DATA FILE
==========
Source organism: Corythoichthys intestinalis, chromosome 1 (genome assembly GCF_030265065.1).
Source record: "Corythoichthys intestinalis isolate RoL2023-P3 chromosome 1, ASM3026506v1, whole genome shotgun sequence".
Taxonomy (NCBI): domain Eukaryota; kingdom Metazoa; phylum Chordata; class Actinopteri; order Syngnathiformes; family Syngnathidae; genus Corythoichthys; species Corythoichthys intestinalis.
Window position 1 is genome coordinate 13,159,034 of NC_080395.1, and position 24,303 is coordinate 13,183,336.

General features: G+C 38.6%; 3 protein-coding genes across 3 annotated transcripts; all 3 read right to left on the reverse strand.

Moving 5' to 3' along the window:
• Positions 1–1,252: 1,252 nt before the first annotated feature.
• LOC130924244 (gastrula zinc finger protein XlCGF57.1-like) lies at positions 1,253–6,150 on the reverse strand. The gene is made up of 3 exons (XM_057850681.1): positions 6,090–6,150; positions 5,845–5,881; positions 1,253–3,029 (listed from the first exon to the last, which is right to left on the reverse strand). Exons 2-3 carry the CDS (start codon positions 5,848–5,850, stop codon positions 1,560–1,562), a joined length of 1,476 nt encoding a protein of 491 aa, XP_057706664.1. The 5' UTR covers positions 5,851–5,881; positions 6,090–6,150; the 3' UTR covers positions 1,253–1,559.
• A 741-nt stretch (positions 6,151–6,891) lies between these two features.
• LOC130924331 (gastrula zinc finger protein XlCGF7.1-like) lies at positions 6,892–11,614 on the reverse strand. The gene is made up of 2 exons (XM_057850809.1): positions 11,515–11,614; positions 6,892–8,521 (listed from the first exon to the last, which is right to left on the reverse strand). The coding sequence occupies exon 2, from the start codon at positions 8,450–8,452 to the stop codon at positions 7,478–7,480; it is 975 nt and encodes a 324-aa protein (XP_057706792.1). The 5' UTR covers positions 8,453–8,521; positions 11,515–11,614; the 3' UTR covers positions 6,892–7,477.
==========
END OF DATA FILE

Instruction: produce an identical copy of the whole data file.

Source organism: Corythoichthys intestinalis, chromosome 1 (genome assembly GCF_030265065.1).
Source record: "Corythoichthys intestinalis isolate RoL2023-P3 chromosome 1, ASM3026506v1, whole genome shotgun sequence".
Taxonomy (NCBI): domain Eukaryota; kingdom Metazoa; phylum Chordata; class Actinopteri; order Syngnathiformes; family Syngnathidae; genus Corythoichthys; species Corythoichthys intestinalis.
Window position 1 is genome coordinate 13,159,034 of NC_080395.1, and position 24,303 is coordinate 13,183,336.

General features: G+C 38.6%; 3 protein-coding genes across 3 annotated transcripts; all 3 read right to left on the reverse strand.

Moving 5' to 3' along the window:
• Positions 1–1,252: 1,252 nt before the first annotated feature.
• LOC130924244 (gastrula zinc finger protein XlCGF57.1-like) lies at positions 1,253–6,150 on the reverse strand. The gene is made up of 3 exons (XM_057850681.1): positions 6,090–6,150; positions 5,845–5,881; positions 1,253–3,029 (listed from the first exon to the last, which is right to left on the reverse strand). Exons 2-3 carry the CDS (start codon positions 5,848–5,850, stop codon positions 1,560–1,562), a joined length of 1,476 nt encoding a protein of 491 aa, XP_057706664.1. The 5' UTR covers positions 5,851–5,881; positions 6,090–6,150; the 3' UTR covers positions 1,253–1,559.
• A 741-nt stretch (positions 6,151–6,891) lies between these two features.
• LOC130924331 (gastrula zinc finger protein XlCGF7.1-like) lies at positions 6,892–11,614 on the reverse strand. The gene is made up of 2 exons (XM_057850809.1): positions 11,515–11,614; positions 6,892–8,521 (listed from the first exon to the last, which is right to left on the reverse strand). The coding sequence occupies exon 2, from the start codon at positions 8,450–8,452 to the stop codon at positions 7,478–7,480; it is 975 nt and encodes a 324-aa protein (XP_057706792.1). The 5' UTR covers positions 8,453–8,521; positions 11,515–11,614; the 3' UTR covers positions 6,892–7,477.